As mentioned earlier in the article, many microgenres and underground music subcultures are inherently tied in with a certain visual aesthetic which makes them pop vivid eccentricism and sparking entirely new perspectives – standing out and becoming a cult-like kaleidoscope of imagery and auditory journey. Seapunk is probably one of the most poignant examples of this. Seapunk quite literally started off as a visual, vividly brilliant and strange aesthetic meme, fueled by the #Seapunk hashtag which made its debut on Twitter in 2011, and popularized further in cult-like communities deep within the realms of the ever strange, ever evolving and artistically absurd blogging site Tumblr. With an integral tie between the visual aesthetic of the genre and the auditory experience, Seapunk’s electronica-R&B-dance-pop-experimental-glitch (and so on and so forth) mish-mash creates a brilliant whirl so filled with colour and texture it’s inviting texture seamlessly weaves with it’s visual aesthetic: as the name may suggest, the imagery association revolves around that of the ocean, with CGI palm trees and dolphins floating dreamlike in swirling ice-creams of pinks and blues, warping shapes and colours that mold into one another like neon-clay, cyberpunk glitter and a nostalgia focus on 90s imagery; the collage of Windows ‘95 text boxes and icons, and aforementioned (relatively terrible) CGI beach-themed, ocean soaked retro aesthetic. Born from an internet phenomenon, Seapunk was a pioneering process in the development of a more well-known sub-genre: Vaporwave.


Lowercase music, unlike the other genres on this list, is heavily focused on minimalism and ambience – the imagery that comes to mind is the clinical white of a blank page, or the flickering fluorescent light that should have been fixed months ago; a creaking wooden floor or the sound of a tap dripping. With that being said, Lowercase is the amplified version of everyday, minimalist sounds into an arranged structure: a structured ambience even more ambient than actual ambience. Ironically, one of the most striking aspects of this genre is its uses of lengthy silences amidst seemingly random, quiet samples: which begs the question, how much ambience is too much ambience that it literally crosses the border of  no longer being defined as music? Lowercase is all about pushing the often unheard sounds to their most unheard of amplification, and exists in a niche in which the quiet makes itself heard – quietly.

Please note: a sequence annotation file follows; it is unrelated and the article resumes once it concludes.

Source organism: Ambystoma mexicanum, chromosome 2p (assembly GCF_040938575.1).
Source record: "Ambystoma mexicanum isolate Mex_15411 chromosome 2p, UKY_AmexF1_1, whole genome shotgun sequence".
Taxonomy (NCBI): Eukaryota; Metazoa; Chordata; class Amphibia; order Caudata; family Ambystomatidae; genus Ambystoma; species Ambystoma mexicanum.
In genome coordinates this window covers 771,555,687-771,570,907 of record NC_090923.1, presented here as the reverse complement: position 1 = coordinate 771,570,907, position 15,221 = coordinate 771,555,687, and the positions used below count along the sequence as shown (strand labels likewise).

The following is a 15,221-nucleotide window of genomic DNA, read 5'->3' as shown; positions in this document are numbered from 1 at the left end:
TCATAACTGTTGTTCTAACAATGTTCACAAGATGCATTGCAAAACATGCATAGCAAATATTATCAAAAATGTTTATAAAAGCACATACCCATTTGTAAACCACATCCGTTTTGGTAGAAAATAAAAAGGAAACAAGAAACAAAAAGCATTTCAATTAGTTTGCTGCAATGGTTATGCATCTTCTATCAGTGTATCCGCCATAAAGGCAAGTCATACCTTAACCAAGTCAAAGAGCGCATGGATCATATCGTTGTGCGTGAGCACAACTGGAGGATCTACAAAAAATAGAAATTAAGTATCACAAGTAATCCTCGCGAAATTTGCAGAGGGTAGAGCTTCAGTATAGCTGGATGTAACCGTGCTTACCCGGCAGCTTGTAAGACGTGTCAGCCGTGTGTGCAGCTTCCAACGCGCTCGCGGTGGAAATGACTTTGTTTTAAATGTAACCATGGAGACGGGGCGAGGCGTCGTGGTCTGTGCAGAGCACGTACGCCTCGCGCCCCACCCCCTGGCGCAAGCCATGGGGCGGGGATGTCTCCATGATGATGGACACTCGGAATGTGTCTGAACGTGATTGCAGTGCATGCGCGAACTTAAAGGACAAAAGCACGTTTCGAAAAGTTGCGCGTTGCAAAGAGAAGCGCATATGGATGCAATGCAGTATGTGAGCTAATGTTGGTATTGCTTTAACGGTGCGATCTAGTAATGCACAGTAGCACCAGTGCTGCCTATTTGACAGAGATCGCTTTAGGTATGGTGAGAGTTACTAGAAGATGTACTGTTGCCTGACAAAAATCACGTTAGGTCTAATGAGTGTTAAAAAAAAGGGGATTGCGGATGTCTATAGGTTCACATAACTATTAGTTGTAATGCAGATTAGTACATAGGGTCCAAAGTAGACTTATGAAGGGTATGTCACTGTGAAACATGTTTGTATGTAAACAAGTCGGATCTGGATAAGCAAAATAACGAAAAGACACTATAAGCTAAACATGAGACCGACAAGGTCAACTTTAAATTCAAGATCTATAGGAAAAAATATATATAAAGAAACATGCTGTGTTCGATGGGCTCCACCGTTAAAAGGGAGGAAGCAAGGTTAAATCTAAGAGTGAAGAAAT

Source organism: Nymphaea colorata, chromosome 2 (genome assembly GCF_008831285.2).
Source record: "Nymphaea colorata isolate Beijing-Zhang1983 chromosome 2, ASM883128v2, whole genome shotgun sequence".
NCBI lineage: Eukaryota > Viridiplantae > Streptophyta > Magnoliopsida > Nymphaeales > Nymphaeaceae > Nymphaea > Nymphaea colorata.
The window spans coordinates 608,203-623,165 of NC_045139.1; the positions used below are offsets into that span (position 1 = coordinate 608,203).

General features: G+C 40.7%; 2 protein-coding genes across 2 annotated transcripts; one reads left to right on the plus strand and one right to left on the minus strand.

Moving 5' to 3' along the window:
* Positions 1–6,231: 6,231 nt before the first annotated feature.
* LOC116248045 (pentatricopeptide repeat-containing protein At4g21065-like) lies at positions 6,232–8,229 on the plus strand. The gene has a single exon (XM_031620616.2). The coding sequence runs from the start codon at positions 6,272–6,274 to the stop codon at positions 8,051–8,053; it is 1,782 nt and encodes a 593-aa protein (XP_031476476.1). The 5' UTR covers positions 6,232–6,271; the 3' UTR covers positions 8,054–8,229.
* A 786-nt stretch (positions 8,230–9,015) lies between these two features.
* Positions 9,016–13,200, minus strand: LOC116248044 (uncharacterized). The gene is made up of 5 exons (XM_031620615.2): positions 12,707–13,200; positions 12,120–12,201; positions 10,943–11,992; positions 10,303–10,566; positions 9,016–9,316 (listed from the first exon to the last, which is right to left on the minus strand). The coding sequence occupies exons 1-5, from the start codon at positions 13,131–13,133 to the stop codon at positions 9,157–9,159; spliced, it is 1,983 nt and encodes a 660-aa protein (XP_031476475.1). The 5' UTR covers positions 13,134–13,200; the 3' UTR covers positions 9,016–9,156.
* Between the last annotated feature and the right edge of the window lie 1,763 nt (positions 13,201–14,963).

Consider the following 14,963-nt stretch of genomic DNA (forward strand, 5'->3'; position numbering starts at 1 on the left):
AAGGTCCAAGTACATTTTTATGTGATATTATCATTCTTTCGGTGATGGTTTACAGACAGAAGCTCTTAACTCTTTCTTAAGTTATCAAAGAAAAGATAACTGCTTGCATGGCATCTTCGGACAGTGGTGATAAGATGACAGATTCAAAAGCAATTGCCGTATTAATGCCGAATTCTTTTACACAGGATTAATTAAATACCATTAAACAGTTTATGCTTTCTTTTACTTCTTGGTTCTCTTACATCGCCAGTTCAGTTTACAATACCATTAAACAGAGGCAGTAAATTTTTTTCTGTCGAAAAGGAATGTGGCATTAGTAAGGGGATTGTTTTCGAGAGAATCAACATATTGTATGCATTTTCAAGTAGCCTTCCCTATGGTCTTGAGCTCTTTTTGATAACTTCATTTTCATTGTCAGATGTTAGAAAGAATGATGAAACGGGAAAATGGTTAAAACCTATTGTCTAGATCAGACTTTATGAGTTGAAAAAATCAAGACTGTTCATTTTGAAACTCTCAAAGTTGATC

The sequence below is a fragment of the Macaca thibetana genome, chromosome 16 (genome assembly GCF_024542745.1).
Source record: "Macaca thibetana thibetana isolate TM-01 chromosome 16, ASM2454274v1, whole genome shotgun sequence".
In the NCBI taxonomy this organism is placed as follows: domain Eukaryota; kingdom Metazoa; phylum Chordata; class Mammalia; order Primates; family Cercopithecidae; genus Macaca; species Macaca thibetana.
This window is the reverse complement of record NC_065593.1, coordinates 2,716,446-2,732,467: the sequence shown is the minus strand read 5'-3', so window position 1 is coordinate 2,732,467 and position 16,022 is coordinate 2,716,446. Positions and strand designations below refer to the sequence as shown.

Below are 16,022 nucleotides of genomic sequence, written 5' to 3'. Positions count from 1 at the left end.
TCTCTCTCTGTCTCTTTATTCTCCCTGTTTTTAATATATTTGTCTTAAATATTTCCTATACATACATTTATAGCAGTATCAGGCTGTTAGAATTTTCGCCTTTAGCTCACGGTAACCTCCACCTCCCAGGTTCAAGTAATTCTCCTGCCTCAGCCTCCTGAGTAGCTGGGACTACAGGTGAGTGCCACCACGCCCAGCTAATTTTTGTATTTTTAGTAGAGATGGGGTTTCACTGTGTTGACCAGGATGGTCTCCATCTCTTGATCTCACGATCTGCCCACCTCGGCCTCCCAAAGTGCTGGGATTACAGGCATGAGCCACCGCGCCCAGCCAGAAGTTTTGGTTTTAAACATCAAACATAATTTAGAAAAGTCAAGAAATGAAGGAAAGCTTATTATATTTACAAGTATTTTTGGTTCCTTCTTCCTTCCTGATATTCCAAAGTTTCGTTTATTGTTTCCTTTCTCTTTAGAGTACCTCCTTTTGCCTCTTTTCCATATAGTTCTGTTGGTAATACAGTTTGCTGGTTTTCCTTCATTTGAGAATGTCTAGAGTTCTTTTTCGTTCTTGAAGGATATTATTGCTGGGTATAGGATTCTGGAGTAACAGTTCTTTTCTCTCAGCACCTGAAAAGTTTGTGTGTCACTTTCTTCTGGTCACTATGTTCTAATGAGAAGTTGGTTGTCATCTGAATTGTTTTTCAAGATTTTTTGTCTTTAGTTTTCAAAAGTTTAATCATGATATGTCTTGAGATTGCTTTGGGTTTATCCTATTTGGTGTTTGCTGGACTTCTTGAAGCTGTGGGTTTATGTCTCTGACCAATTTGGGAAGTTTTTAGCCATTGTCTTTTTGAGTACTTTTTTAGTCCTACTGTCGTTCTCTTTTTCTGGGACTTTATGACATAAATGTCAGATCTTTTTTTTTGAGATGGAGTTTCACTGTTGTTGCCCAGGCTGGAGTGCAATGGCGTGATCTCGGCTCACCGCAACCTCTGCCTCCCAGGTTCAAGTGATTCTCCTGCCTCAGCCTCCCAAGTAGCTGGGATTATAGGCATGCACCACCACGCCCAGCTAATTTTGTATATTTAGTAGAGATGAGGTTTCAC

An (ironically) all-encompassing microgenre, Shibuya-Kei was born in the early 90’s in Japan partly in response to the far-reach of 60’s Western music gracing the East in a new and exciting fashion: while still containing a sub-culture of Japanese aesthetic. Shibuya is one of 23 special wards of Tokyo, known for its radical concentration and aesthetic, filled with stylistic, artistic as well as elegant venues, record and book stores and its reputation as a nightlife culture-hub. Shibuya-Kei has been described as a post-modernist response not only to Western music which was gaining traction, but with the J-Pop and J-Wave terms coined earlier in the 80’s. Shibuya-Kei was created out of the aestheticism of Japanese consumerism. The bright neon lights and busy hussle of Tokyo culture bred this cut-and-paste hybrid of genres into one; Shibuya-Kei ranging from everything to tracks inspired by Western pop or rock & roll, to Latin bossa-nova; funk and jazz – and in this sense upbeat synthwave and chiptune electronica. Although the genre peaked and died down within the 90’s, Shibuya-Kei’s influence on music is still present – a nostalgia pixel art soaked in bright-light glow, Shibuya-Kei spilled over into the West too, spawning bands and artists like Anamanaguchi and Momus.

There is a long-ranging debate about the use, creation and relevance of genres; we as humans tend to arrange things carefully in metaphorical boxes – to compartmentalise them. Boxes in which we hope everything will make just a little more sense as now, with a label we are able to identify and understand. Sorting the world into boxes and labels helps us to feel as though we have elements of control, yet living within those boundaries there are many questions that need to be considered. Whether it’s the use of language, our twisted and bended specificities of what is or isn’t a music genre, or the question as to how, if and when we should be using labels. Does categorizing ourselves in such labels trivialise the complexity of music or liberate us in personal reflection of how we feel about what we create?

[Image credit: CUBEGHOST]